Sunday, January 2, 2011

The Farmers' right in U.S history

Regine Andersen
The farmers were hard work.
     Thomas Gehring: Institutional Interaction: Enhancing Cooperation and Preventing Conflicts Between International And European Environmental Institutions (Cambridge, MA: MIT Press). Ruiz, Manuel (1999): Protecting Indigenous Peoples Knowledge: A Policy and Legal Perspective from Peru, Policy and Law Series, No. 3 (Lima: SPDA). Smale, Melinda (ed.) (1998): Farmers, Gene Banks and Crop Breeding. Economic Analyses of Diversity in Wheat, Maize and Rice (Boston/ Dordrecht/ London: Kluwer Academic). Toledo, Alvaro (2002): ‘Saving the Seed: Europe’s Challenge’, Seedling, April 2002 (Barcelona: GRAIN).
     As outlined in the summaries above, the wide range of documentation and literature on farmers’ rights can provide insights into the potentials and possibilities for the realization of farmers’ rights, as well as the difficulties that may be encountered. This source of experience, insights and reflections offers a valuable point of departure for translating the concept of farmers’ rights into feasible policies, strategies and programmes.
More work is, however, required to systematise the experience into building blocks for this purpose and to help to transform and develop the insights into practical steps.
     The findings from this study will be further deepened in the case studies of the Farmers’ Rights Project. On this basis, together with the findings from the other background studies of the project, we will derive final conclusions in the synthesis report.
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The Farmers' right in U.S history

The Farmers' Right To Save Seed

      The Contracting Parties recognise the enormous contribution that the local and indigenous communities and farmers of all regions of the world, particularly those in the centres of origin and crop diversity, have made and will continue to make for the conservation and development of plant genetic resources which constitute the basis of food and agriculture production throughout the world.
      The Contracting Parties agree that the responsibility for realising Farmers' Rights, as they relate to plant genetic resources for food and agriculture, rests with national governments. In accordance with their needs and priorities, each Contracting Party should, as appropriate, and subject to its national legislation, take measures to protect and promote Farmers' Rights, including: protection of traditional knowledge relevant to plant genetic resources for food and agriculture;the right to equitably participate in the sharing of benefits arising from the utilisation of plant genetic resources for food and agriculture; andthe right to participate in making decisions, at the national level, on matters related to the conservation and sustainable use of plant genetic resources for food and agriculture.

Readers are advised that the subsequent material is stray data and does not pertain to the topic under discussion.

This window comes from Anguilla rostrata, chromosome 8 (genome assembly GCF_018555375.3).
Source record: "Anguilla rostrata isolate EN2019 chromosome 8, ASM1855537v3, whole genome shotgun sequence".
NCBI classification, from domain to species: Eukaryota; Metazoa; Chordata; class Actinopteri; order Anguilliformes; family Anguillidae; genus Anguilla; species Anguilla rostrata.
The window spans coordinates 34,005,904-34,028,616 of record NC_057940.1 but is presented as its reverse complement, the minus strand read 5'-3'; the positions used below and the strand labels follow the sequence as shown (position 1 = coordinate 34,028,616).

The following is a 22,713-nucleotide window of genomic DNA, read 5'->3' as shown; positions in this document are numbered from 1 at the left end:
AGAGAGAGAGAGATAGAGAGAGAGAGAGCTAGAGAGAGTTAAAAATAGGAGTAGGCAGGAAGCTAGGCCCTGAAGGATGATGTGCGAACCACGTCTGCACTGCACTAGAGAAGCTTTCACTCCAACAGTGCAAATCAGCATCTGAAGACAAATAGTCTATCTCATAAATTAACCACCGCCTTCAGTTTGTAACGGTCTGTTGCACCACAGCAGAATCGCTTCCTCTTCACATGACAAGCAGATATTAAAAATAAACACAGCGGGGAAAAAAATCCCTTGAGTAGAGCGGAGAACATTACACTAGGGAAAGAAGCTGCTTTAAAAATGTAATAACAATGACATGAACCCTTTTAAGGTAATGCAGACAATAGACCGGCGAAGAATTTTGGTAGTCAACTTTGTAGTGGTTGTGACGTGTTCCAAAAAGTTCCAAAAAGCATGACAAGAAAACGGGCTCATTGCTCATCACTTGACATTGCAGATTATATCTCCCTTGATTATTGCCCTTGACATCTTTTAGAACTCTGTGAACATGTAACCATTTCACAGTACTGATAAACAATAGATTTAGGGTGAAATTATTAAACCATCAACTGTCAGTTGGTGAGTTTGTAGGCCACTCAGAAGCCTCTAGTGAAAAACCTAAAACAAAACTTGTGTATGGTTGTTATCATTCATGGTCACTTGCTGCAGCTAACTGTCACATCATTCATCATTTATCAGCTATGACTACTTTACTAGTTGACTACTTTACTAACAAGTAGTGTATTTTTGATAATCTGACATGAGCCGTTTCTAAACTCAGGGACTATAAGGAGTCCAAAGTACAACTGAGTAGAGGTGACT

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Friday, December 3, 2010

The farmers' right in U.S history

The topic about " A Guide to Central Documents and Literature".

 export countries help U.S. farmers understand what customers need.
    The Farmers’ Rights Project has been set up to facilitate a common understanding and develop an empirical basis for proposals to the Governing Body of the International Treaty on Plant Genetic Resources for Food and Agriculture on concrete measures to be taken to implement its provisions on farmers’ rights.
    The documents represent the fruits of long and complex negotiations, and provide an important context for the realization of
farmers’ rights. How to reward farmers for their past, present and future contributions to conserving, improving and making available crop genetic resources for food and agriculture has been a central topic in the negotiations. An international fund for supporting and assisting farmers in this has long been on the agenda. Discussions have also focused on how farmers’ rights can balance breeders’ rights, so as to ensure an equitable system that can facilitate farmers’ continued access to – and free use of – crop genetic resources.
    The substantial and increasing body of literature on farmers’ rights provides a valuable source of insights in the potentials for, and possible difficulties in, realizing farmers’ rights. Although authors differ in their points of departure, emphases and perspectives, their contributions are largely compatible. The literature provides important points of departure for understanding the subject matter of farmers’ rights, types of rights, rights holders, and appropriate measures for protecting and promoting these rights.